Thinking through Website Content

Chris Sams, January 14, 2013

One of the most difficult parts of website design, especially for small businesses creating a site for the first time, is thinking through the site’s main purpose and content. Before we even begin to approach the site’s look and feel, we need to work out these details. Some of the most beautifully laid-out sites can be completely ineffective if they do not communicate accurately or quickly.

Many clients discover that putting together a “simple” small business website is rarely simple once they dive in. Thinking through the core purposes of the business, the points of differentiation from competitors, the history and personality of the company, thorough product or service descriptions, etc, can be an excellent exercise in defining and focusing your company.

In offering up content, there is a balance to strike. On one hand, we don’t want to overwhelm site visitors with every unimportant detail of the business. When you are completely entrenched in your own organization, it can be hard to tell the difference between what is important internally and what is important to the client. It is helpful in this case to interview clients or to have your design agency guide you through the content sifting. But be careful not to oversimplify either. You want to be sure to provide enough content to satisfy your audience, and make the answers they are looking for easy to find.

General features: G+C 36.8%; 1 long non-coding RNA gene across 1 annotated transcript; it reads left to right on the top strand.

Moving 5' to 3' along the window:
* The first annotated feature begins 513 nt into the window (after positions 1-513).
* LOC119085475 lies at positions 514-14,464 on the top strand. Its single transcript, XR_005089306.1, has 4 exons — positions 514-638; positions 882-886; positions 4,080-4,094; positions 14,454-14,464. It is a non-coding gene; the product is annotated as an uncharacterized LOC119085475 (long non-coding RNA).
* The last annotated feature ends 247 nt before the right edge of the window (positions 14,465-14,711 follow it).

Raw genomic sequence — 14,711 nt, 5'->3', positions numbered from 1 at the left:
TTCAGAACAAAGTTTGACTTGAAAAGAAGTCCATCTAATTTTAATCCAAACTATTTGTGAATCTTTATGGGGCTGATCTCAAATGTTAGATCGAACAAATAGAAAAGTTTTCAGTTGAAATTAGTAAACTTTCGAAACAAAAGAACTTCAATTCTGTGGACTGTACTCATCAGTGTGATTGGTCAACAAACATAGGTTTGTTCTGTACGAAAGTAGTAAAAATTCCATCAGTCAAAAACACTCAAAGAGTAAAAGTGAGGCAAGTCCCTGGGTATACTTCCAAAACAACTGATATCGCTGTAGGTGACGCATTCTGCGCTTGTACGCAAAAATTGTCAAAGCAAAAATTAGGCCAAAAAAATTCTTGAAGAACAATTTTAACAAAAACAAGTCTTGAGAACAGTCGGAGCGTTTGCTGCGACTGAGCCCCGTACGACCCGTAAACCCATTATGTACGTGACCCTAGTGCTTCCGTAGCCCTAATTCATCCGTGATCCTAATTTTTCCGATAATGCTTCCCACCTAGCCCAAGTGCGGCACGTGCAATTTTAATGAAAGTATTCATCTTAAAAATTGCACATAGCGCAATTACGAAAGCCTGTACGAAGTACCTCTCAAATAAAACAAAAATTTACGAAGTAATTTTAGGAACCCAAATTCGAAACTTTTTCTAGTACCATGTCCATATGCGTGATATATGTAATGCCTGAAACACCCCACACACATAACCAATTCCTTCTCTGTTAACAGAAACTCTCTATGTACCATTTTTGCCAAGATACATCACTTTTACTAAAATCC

It’s common for the navigation and content to morph and change a few times during this process. As we boil down the main “call to action”, the design can be optimized to guide visitors to respond in the best way.

One trend in web design is to truly guide the user by serving up information in a certain order, removing nearly everything but the main point at first, while maintaining access to navigation and further information. For example, web design firm Cartelle’s website has a large, simple message with navigation that only appears when you hover over a specific area. This way the browser is filled entirely with what the user just clicked to see, not irrelevant content. This is not necessarily the right way to go for every site, but is a great example of simplification while keeping deeper information easily accessible.



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